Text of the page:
I wholeheartedly agree with two of your exceptions -- the first and the third -- and with your other key points on techniques for ensuring accountability. In particular, your rationale for why key employees' salaries should be disclosed, i.e. to "ensure that leaders do not manage the institution for personal benefit." Sadly, I know of churches where this has been the case, and most of the congregation didn't know they were for the most part lining the pockets of their priests and key lay staff with their pledges while the roof went on leaking the poor went on going hungry.

I have one quibble, however -- that lesser employees' salaries and benefits should be aggregated in reporting. What about situations where the abuse lies in robbing Peter, literally, to pay Paul? For example, a church which reports all lay staff -- from the highest executive to the lowliest secretary -- as one aggregate amount. The executive who makes a princely sum decides that certain lay staff do not deserve medical benefits or fund-matching retirement accounts, and divert those funds to their own paycheck and benefits, despite the fact that other employees who work the same amount of official hours DO receive those benefits. There is no oversight, because it's reported as one lump amount. The lowly worker, for fear of losing his job, keeps his mouth shut.

No... I think it all must be reported, clearly, and itemized, no exceptions. There is just too much room for abuse.

George Clifford said...

Hayley, your “quibble” raises a good point but I do not agree with your solution. If salaries and benefits for key employees are listed, omitting the key executive’s salary becomes glaringly obvious. Listing the number of employees allows rough computations of average income without unnecessarily intruding upon people’s privacy. Knowing what a particular sexton or secretary earns does not enhance financial accountability because people in those positions are not decision makers.

Anonymous said...

I guess that comes down to if a church agrees with us that their "key" salaries should be disclosed, and even what rises to a "key" position in the first place. In the example I was thinking of, all lay salaries were lumped together, and it was never disclosed who made benefits and who did not. Clergy were in a different pile, and individual salaries were never disclosed, not even of the most senior priest.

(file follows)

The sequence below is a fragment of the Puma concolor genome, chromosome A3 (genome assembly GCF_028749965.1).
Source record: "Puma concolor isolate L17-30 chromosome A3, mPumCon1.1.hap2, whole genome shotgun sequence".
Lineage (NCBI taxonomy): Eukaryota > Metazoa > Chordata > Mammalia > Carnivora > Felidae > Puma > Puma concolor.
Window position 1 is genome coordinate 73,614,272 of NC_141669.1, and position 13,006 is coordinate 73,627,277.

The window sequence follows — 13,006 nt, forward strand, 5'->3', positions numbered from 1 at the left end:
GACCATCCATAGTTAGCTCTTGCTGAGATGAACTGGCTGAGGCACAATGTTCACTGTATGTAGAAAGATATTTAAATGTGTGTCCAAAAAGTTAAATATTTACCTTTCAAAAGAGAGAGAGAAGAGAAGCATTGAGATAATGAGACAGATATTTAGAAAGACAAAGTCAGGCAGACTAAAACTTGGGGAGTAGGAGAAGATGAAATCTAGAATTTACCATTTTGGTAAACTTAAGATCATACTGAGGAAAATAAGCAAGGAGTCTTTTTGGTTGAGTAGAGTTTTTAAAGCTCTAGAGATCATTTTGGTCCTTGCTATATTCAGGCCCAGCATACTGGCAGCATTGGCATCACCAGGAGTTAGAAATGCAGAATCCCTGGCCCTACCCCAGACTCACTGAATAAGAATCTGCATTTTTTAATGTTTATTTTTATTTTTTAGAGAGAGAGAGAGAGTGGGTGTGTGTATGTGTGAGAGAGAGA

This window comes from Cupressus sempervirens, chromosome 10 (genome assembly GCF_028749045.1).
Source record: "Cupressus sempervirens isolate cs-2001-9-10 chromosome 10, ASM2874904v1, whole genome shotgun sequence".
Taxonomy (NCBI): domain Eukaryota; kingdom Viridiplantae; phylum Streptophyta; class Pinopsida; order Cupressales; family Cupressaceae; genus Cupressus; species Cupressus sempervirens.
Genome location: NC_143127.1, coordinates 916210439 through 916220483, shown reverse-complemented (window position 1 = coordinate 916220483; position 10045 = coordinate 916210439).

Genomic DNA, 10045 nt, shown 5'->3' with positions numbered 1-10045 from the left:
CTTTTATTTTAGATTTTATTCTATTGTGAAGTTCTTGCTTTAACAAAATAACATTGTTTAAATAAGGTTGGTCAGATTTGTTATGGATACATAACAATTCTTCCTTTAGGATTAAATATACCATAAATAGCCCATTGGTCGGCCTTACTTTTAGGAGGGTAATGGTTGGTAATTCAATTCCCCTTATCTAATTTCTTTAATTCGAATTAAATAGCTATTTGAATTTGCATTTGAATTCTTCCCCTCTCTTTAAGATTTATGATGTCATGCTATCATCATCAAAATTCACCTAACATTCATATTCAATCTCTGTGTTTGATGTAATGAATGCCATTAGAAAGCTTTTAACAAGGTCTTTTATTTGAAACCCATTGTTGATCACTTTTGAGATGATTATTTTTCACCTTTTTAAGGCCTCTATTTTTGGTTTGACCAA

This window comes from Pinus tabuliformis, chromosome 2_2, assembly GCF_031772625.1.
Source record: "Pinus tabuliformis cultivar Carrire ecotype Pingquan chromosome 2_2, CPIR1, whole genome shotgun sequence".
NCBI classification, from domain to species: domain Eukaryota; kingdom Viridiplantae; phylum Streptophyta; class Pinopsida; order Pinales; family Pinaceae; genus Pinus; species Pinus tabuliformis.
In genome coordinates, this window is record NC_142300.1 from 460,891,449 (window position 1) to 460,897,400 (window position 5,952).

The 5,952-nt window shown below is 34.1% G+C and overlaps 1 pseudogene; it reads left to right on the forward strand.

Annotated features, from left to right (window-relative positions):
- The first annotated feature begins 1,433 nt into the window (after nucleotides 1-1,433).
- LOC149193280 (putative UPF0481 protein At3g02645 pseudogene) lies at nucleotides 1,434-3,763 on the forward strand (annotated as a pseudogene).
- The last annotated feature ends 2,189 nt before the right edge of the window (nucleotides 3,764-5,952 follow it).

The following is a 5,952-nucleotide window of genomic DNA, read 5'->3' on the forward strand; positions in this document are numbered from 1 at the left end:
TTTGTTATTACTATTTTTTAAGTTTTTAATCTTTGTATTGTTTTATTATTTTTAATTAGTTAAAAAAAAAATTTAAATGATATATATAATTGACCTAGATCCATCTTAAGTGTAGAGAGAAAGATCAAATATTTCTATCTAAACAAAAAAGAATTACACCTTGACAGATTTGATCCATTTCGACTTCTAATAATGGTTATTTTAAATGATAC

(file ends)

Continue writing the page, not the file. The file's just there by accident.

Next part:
The hypothetical scenario we're circling would probably never happen -- If a staff wished to divert funds that were promised to a low-level hire to fund benefits to their own salaries or even to any other function, and not be forthcoming about it, it's highly unlikely they are disclosing much of anything, let alone "key" salaries.

Frankly, maybe I coming at this from entirely the wrong end of the spectrum. What bothers me about this scenario is that the individual church gets to decide who merits medical and fund-matching, and who does not. Perhaps TEC should have a policy that every employee over a certain number of hours -- say, full time by a reasonable definition -- should be paid benefits?

To me, it's not just an oversight/transparency issue. It also touches on questions of social justice, perhaps?

George Clifford said...

Hayley, The issue you raise about benefits is certainly an issue of social justice. All full-time employees, regardless of lay or ordained, deserve pension, healthcare, vacation, etc. Not paying benefits to lay persons is a form of exploitation.